Voted No - Police (not including the ISP) are hired trained evaluated and paid at the local level. The last thing we need is more bureaucracy from Springfield. If there are bad cops in a community then local folks should look to their Mayors/trustees to fix the problem. Also, pay attention when the local police union such as the FOP is negotiating a new contract - ask about the process for removing a bad Police officer. Basically get involved and stay involved locally.

  13. - OneMan - Wednesday, Jun 17, 20 @ 1:23 pm:

    Nurses are licensed and in some places unionized and manage to be able to make that work.

    It seems that other professions that can screw up and kill you are licensed in this state.

  14. - Ron - In Texas - Wednesday, Jun 17, 20 @ 1:23 pm:


    Sorry, thought that was core to the topic. simple licensing to me doesn’t change that. If it were proposed that licensing along with defined standards, training, etc. I could understand that. And re certification at some regular intervalis a good idea.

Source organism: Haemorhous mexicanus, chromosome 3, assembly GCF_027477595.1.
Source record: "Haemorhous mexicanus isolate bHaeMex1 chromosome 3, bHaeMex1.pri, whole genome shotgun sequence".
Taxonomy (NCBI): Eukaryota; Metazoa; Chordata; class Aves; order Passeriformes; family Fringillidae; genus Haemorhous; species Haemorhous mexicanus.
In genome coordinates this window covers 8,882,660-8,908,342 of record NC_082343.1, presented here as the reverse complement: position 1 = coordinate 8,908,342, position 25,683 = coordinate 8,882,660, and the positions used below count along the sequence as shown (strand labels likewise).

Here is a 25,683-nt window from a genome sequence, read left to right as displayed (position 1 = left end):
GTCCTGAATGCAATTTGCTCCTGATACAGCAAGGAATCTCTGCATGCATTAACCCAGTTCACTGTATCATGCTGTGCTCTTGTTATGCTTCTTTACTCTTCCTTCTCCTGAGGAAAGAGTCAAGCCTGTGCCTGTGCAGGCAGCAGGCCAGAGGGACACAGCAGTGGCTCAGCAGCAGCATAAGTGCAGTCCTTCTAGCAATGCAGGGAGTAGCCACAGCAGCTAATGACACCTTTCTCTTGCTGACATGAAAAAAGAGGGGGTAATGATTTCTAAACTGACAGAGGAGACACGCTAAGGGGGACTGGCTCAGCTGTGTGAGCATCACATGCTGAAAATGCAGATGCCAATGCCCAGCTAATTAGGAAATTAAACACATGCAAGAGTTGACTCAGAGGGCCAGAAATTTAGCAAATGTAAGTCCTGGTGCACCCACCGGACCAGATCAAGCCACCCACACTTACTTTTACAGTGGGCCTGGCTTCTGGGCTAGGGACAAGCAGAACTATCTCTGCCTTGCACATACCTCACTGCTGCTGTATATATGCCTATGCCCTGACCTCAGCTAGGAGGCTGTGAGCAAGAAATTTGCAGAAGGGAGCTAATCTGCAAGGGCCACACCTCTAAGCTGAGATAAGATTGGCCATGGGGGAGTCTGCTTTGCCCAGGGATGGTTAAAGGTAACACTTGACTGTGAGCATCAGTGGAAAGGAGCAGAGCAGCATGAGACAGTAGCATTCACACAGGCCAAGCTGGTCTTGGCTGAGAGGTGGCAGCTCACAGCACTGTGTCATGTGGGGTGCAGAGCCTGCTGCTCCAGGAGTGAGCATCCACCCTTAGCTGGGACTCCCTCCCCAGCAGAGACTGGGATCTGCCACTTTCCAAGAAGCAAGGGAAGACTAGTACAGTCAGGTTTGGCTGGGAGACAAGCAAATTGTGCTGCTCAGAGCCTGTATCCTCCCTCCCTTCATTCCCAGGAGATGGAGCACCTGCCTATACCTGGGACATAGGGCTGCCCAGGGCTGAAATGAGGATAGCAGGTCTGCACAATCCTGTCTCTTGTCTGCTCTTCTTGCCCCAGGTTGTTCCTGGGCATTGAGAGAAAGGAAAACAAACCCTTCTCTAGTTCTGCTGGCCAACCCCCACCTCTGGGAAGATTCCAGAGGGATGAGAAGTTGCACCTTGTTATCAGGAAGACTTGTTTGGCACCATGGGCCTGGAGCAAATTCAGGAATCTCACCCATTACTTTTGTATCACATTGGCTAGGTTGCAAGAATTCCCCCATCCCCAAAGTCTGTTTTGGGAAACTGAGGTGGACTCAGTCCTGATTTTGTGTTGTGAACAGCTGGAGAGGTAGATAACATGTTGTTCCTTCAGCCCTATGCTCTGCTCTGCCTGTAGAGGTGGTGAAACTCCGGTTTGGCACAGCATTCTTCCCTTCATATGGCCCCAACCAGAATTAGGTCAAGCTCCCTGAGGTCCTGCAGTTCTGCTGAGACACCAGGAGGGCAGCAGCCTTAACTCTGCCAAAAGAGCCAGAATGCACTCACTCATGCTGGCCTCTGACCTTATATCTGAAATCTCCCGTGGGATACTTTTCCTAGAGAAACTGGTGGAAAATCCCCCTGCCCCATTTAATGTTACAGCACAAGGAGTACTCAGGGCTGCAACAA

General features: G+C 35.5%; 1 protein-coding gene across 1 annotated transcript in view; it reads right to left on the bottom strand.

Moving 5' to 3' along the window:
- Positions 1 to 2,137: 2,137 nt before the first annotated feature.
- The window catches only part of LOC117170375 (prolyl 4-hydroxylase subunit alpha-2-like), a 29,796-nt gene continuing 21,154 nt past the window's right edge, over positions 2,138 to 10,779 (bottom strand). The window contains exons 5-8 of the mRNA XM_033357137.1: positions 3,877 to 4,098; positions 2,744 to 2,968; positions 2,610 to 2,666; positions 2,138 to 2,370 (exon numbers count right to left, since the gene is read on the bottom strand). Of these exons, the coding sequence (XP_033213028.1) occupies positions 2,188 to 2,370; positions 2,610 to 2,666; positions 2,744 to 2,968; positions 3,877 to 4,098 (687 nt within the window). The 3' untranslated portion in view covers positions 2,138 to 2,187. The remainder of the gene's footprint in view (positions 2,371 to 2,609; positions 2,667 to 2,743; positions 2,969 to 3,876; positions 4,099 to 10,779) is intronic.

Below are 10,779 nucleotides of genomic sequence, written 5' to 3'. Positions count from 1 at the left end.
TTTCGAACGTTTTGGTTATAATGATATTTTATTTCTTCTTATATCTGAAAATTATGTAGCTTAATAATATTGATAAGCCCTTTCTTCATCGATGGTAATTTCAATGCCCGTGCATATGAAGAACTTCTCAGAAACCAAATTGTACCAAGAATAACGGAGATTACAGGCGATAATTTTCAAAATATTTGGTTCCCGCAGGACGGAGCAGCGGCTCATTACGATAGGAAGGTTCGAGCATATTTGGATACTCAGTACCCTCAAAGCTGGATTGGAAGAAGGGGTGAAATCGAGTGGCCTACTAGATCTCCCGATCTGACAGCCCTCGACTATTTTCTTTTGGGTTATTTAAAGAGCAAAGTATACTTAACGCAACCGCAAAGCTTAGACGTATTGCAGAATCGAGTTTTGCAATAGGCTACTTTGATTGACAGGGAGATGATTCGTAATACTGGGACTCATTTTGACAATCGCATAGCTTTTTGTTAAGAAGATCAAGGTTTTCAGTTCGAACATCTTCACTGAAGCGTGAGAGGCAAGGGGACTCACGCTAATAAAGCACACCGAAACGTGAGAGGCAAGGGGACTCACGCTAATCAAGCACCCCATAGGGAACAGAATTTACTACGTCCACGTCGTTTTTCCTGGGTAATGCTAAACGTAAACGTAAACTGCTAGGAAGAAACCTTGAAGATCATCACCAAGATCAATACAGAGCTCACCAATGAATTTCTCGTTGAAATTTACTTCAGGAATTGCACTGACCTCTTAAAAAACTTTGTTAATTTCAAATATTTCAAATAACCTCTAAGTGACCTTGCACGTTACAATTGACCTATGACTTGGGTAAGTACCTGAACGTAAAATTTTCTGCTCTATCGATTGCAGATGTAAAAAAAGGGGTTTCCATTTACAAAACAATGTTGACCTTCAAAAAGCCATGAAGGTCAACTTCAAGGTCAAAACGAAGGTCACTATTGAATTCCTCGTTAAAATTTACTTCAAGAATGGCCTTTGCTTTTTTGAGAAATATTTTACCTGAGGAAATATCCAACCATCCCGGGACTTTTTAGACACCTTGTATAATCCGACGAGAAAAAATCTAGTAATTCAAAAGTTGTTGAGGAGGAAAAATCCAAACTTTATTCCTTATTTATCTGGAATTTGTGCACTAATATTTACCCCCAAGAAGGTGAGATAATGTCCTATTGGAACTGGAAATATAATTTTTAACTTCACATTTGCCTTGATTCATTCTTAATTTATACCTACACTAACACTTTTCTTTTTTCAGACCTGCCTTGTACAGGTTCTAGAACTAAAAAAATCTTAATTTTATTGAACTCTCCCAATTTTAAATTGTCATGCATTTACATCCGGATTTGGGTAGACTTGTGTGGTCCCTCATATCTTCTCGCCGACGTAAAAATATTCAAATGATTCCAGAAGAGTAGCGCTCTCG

But simple licensing, without these other things, is just another level allowing a politician to call for pulling of a state license…

    I think cops are undertrained, lack scenario training and skills. YES, weed out the bad. But also stop the bad habits and poor decision making from ever starting.

  15. - RuralKing - Wednesday, Jun 17, 20 @ 1:23 pm: